What happened? Early Saturday saw the use of drones to attack crude oil processing plants in Saudi Arabia, with the 7MMbbls/d Abqaiq plant h...

Saudi Oil Disruptions

What happened?

Early Saturday saw the use of drones to attack crude oil processing plants in Saudi Arabia, with the 7MMbbls/d Abqaiq plant hit, whilst the 1.45MMbbls/d Khurais oilfield was also hit. The Saudi energy ministry has said as a result of the attacks, 5.7MMbbls/d of crude oil output has been affected, along with 2bcf/d of natural gas production.

The Iranian-backed Houthis in Yemen have claimed responsibility for the attack, and follows the attacks we saw on Saudi oil infrastructure earlier this summer. However, this time around it has been significantly more disruptive, with 58% of Saudi oil output affected. Fortunately, reports suggest that there were no casualties with this latest incident.

What now for the oil market?

Clearly these latest developments are bullish for the oil market. In recent months, market participants have failed to price in a risk premium around Middle East tensions, despite a number of incidents over the summer. Instead, the market has been focused on trade developments and the broader macro environment. However now with almost 20% of OPEC production taken offline over the weekend, this is likely to change. How bullish will really depend on how long the outage lasts. There have been reports that production could return to normal in a matter of days, which if the case means the upside would reflect more of a risk premium, rather than a significant tightening in the market. However, we believe any indication or confirmation from the Saudis of a prolonged outage, would see Brent trading back above US$70/bbl in the near term.

It is not just the flat price that is poised to move higher, nearby time spreads are also likely to move deeper into backwardation, reflecting the tightening in the prompt physical market. OPEC+ production cuts in recent months have already been supportive for spreads, and this latest development will likely only give them a further boost higher. 

However looking beyond the supply lost from this incident, the attack does highlight the vulnerability of the Saudi oil infrastructure. Whilst many have been worried about disruptions to oil flows through the Strait of Hormuz, this latest incident does suggest that such attacks can prove even more disruptive. Furthermore, is the uncertainty of how the Saudis will respond to the attack, but what is certain is that the market needs to price in a risk premium for the simmering tension in the region.

Finally, the exit of John Bolton as the National Security Advisor to President Trump suggested that we could see the US relax its stance with Iran when it comes to sanctions. However, this latest incident means that it is an unlikely scenario now. Following the attack, US Secretary of State Mike Pompeo was not shy to put the blame on Iran.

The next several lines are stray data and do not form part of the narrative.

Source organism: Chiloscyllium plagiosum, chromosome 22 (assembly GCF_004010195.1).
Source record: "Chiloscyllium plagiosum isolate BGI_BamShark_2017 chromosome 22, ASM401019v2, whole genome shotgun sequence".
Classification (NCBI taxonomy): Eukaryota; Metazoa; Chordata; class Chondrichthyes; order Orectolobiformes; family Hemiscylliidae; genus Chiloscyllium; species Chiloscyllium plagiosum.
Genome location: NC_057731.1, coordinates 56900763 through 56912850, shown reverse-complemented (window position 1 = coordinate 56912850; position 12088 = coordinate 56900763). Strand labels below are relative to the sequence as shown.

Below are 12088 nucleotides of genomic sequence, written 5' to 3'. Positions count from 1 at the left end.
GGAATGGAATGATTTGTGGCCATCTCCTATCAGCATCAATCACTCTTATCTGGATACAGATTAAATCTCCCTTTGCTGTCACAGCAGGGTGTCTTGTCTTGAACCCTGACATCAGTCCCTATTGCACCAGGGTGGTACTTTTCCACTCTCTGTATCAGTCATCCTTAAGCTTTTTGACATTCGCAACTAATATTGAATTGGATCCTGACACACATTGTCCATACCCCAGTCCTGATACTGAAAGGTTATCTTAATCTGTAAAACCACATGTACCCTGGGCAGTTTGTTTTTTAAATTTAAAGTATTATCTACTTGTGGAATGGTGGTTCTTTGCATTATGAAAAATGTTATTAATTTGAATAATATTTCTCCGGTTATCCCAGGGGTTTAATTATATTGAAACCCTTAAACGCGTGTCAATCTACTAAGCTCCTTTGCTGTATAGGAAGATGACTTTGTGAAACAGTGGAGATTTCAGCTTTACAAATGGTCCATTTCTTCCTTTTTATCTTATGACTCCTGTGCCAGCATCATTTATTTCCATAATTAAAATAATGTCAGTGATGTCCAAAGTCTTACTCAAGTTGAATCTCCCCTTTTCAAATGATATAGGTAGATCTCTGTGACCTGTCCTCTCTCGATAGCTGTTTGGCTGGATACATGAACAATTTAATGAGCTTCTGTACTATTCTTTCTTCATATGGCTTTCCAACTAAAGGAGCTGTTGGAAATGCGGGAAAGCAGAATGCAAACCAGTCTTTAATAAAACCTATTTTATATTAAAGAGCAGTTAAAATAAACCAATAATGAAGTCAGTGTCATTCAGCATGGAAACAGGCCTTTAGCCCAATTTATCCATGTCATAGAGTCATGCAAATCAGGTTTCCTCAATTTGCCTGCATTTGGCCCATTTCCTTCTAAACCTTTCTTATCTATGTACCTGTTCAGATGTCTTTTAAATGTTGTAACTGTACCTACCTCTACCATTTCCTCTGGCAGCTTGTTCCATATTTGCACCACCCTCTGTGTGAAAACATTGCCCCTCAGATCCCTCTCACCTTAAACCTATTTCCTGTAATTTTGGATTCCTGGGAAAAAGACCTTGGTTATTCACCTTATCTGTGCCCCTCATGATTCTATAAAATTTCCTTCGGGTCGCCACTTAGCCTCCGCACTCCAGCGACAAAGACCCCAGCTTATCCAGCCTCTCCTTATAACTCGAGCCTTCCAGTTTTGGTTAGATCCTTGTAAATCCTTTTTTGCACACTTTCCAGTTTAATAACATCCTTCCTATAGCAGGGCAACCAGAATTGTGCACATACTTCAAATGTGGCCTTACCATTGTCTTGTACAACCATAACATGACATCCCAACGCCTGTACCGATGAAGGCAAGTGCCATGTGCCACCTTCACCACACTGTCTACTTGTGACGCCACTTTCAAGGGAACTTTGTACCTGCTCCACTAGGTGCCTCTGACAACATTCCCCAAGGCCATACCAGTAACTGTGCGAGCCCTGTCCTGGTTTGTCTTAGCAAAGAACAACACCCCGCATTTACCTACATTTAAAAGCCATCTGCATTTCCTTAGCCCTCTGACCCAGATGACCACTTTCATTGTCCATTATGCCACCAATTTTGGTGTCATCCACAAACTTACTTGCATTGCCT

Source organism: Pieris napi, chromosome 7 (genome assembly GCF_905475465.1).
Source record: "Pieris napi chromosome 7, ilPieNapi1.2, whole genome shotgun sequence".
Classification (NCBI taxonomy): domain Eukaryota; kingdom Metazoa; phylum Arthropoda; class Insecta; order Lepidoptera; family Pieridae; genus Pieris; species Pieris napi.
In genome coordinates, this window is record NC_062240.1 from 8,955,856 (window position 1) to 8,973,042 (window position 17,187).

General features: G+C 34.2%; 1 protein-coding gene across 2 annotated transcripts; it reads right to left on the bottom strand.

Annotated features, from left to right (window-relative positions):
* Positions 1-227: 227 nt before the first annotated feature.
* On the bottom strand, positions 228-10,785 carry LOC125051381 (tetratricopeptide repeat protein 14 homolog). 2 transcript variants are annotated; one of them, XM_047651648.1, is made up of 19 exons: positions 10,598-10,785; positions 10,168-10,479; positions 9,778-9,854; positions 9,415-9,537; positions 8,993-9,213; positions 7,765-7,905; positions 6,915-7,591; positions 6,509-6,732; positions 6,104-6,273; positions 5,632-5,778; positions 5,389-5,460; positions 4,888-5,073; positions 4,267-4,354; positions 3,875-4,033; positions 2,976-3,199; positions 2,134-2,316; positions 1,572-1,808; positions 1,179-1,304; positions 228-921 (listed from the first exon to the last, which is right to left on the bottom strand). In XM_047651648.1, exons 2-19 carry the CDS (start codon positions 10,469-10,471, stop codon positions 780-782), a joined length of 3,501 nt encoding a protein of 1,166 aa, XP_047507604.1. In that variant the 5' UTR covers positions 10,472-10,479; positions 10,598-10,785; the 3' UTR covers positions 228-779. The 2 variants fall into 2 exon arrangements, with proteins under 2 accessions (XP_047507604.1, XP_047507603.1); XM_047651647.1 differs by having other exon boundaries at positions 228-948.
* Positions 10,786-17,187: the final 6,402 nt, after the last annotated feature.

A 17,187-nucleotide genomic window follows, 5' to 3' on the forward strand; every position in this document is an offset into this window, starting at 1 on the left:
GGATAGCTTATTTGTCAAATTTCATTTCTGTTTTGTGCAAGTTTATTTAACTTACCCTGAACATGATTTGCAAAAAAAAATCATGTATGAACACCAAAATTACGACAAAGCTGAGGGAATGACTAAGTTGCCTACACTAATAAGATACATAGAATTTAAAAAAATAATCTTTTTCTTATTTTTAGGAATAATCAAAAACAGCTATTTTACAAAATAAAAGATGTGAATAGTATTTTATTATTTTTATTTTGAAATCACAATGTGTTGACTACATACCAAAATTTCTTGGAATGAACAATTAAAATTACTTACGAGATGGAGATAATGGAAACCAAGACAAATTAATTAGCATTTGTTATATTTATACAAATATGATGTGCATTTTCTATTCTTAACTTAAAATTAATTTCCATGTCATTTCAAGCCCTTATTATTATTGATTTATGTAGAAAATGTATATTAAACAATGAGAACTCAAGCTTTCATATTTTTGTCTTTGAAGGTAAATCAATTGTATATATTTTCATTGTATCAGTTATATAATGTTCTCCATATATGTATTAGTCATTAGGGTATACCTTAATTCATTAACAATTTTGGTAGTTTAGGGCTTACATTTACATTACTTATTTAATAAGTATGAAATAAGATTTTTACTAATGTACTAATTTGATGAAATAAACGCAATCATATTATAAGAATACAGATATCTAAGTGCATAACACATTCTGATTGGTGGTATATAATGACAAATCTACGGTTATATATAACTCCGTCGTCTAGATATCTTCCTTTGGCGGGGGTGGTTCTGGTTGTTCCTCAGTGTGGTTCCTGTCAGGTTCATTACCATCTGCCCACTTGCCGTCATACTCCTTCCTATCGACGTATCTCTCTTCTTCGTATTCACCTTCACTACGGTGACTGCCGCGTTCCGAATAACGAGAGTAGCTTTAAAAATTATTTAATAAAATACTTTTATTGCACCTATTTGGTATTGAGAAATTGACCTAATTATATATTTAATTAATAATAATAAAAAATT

Can the market manage with this lost supply?

The Saudis have said that they will use inventories to meet exports. If we see a disruption of only several days, then the market should be able to absorb these losses fairly easily. However, if outages start to run into weeks, this would leave the market increasingly tight. Looking at the Joint Organisations Data Initiative data, Saudi crude oil inventories have been in steady decline since 2015, and this is no surprise with ongoing production cuts. At the end of June, crude oil inventories stood at almost 188MMbbls - down from around 205MMbbls at the end of 2018. This is equivalent to around 26 days of crude oil exports. Current levels are likely to be even lower, with the continued deep production cuts that we see from Saudi Arabia.

The US Department of Energy has also said that it would act if needed, by turning to its strategic petroleum reserves, which stand at 645MMbbls. The International Energy Agency also said that is was following current developments closely, but for now believes that there are adequate commercial stocks to absorb production losses. 

Finally, a prolonged outage could mean that OPEC+ relaxes production cuts. However whilst this may help, it would not be enough to make up for the full Saudi shortfall. There are only a handful of OPEC+ members that can bring a meaningful amount of output onto the market. Between Russia, UAE, Kuwait and Iraq, we could see them bring in the region of 800-900Mbbls/d of production online, which is significantly less than the outage in Saudi. The issue for the market is that more than 70% of OPEC spare capacity sits in Saudi Arabia.

Link to PDF of article from ING Economics 

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